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Exercise #15: Carrying Something Heavy

The week before school started in my freshman year of college at the University of Dallas, I was hanging around with some new friends in the University Center when someone—I no longer remember who—came looking for strong boys to help with something. As the biggest and tallest in the group, I could think of no face-saving way to beg off, so I volunteered, along with three or four others. We followed our taskmaster out the north side doors of the UC, across the patio, down the hill and through the woods to the Art Center. There, in one of the workshops, we saw the object for which our help was needed: a huge three-sided bar built of plywood and particle-board covered with black laminate. Our mission: to carry it up the hill to the UC and wrestle it into its new home—the “airport lounge”—an area that was now to become a cappuccino bar.

Espresso-based drinks were still a few years from becoming all the rage, but the University of Dallas was ahead of the curve because of its popular Rome program. About 85 percent of UD sophomores spend a semester at the university’s campus in Rome, soaking up Italian and Catholic culture, learning Italian, studying art and architecture at ground zero for Western civilization, and, for the most part, returning to the Irving campus addicted to strong coffee drinks. In 1981, someone finally realized that coffee-addicted sophomores and returning juniors were a huge untapped market at UD, so the university planners decided to put in a cappuccino bar.

To keep costs to a minimum, the university commissioned a team of industrious sculpture students to build the bar. And it was a beautiful construction—smooth and black, an asymmetric C-shape roughly nine feet by eight feet, coming up to about mid-torso on a tall person like me. No one ever made clear to us volunteer workhorses whose brilliant idea it was to complete the assembly several hundred feet downhill from the final destination of this massive piece of furniture. All we were told was that our job was to get it up the hill and into the building.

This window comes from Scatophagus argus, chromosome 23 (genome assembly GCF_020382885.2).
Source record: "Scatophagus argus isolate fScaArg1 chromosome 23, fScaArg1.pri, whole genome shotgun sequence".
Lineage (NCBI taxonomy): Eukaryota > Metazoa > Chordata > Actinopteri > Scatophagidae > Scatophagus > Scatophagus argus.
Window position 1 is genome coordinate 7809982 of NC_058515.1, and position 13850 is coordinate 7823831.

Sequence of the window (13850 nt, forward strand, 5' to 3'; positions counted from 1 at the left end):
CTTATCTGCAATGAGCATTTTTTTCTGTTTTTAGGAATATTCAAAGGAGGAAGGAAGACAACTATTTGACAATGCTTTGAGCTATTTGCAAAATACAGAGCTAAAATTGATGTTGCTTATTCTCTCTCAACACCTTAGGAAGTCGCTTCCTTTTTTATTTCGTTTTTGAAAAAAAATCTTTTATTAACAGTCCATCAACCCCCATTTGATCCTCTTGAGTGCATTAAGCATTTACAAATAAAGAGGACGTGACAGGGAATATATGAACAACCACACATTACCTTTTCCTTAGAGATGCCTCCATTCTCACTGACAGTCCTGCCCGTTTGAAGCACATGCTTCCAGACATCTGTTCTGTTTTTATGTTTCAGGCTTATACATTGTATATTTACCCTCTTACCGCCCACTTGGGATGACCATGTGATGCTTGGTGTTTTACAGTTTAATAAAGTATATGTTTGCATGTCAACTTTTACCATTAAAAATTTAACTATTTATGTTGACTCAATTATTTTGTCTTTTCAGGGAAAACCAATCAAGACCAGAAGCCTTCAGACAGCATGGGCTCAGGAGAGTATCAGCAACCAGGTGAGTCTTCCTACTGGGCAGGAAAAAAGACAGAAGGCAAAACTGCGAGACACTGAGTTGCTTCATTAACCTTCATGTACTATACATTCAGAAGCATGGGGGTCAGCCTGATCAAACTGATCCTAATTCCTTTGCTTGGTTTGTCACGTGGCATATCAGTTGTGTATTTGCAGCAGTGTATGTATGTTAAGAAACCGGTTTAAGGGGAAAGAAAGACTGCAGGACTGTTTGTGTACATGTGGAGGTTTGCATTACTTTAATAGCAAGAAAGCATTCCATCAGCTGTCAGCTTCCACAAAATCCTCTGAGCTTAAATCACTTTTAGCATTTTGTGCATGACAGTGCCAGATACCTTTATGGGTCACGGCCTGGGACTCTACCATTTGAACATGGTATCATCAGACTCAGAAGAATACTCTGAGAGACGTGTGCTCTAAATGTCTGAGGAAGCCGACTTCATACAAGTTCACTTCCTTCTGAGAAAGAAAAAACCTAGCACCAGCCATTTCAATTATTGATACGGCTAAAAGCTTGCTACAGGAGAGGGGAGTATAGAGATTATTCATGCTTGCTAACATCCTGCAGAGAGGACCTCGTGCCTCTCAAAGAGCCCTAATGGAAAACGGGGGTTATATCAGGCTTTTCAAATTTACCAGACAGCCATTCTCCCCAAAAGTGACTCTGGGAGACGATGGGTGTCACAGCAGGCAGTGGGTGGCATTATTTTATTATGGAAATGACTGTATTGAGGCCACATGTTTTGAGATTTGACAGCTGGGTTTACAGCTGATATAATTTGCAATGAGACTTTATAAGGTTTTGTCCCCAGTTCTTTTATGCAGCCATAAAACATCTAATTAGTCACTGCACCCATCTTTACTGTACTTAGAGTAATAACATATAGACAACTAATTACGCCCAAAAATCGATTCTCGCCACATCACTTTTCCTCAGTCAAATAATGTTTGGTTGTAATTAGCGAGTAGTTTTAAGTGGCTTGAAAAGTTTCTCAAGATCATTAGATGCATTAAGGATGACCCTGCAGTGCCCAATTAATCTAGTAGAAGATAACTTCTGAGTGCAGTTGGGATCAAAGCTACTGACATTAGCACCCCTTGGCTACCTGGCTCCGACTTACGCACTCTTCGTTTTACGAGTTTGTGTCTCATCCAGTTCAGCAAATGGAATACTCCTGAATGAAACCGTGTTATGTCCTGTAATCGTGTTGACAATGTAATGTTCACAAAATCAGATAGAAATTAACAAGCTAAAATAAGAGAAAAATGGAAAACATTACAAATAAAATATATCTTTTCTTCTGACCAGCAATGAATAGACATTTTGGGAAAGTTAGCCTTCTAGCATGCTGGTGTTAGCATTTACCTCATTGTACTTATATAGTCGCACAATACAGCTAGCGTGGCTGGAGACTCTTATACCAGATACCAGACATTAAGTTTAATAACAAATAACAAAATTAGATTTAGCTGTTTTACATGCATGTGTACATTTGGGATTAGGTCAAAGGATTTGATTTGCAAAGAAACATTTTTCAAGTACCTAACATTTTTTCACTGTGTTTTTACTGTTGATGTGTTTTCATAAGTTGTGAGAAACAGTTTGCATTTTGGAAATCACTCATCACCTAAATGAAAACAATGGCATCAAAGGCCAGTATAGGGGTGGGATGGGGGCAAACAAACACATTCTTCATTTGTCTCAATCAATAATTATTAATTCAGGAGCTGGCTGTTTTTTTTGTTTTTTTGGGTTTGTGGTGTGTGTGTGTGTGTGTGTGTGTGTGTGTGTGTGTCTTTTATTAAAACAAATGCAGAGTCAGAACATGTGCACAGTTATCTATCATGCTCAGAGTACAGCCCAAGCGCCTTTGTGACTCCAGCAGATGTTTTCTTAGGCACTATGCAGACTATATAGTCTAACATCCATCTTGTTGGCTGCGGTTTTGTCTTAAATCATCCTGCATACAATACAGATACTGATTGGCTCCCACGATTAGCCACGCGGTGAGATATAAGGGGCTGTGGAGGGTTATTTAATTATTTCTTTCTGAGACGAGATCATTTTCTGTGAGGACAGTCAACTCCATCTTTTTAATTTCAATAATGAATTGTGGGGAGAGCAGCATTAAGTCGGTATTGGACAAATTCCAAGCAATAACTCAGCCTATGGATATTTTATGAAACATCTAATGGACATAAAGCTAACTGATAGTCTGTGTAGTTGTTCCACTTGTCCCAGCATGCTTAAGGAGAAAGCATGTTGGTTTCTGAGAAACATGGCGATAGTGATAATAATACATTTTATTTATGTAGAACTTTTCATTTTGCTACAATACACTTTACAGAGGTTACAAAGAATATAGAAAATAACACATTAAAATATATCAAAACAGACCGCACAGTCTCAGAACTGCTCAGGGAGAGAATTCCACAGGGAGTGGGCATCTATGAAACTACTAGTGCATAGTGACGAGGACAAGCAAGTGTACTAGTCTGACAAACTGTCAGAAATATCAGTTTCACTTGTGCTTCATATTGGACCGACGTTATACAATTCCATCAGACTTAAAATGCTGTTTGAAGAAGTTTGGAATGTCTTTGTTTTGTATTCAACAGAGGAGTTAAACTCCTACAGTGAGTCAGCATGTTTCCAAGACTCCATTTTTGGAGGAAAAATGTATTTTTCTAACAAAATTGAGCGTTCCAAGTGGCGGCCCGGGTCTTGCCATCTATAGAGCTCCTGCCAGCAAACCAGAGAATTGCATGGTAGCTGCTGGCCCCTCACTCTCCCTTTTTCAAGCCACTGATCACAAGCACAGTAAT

But between the Art Center and the UC, the hill was steep, and irregular stone staircases were the only way up through the dense mesquite thicket that covered the side of the hill. So instead of going up the hill toward the UC, we had to start out from the downhill side of the Art Center. We had no trouble getting it off the ground and out the barn-like doors of the studio, and the first few dozen feet weren’t too bad. We moved over fairly level ground, skirting crabwise around to the east side of the hill, where the incline was much less steep and the ground was mostly grass crossed by a smooth, wide, concrete sidewalk.

But then began the climb up the hill. The weight hadn’t seemed too bad at first, but every couple of minutes, we had to stop and rest, and every time we had to pick it up again, the bar seemed to get a little heavier. The increments of our travel up the gradual incline of the east side of the hill got smaller and smaller with each stage. By the time we were approaching the side doors of the UC, we were having to stop every 15 or 20 feet. Finally, we reached the doors, only to realize that no one had had the foresight to remove the center post of the double doors, so there was no way for us to get the bar inside.

Note: The prompt called for a story about any of the “different kinds of ‘weight’—physical, spiritual, emotional, psychological, etc.” I went the the literal option.

If any of my readers were at UD in the fall of 1981 and have more to add to this story, I’d love to hear from you. My recollection of the event is sketchy. (And I’ve been known to make stuff up to fill in narrative gaps or to make my personal history seem more exciting or virtuous.)

© 2009 Edward F. Gumnick

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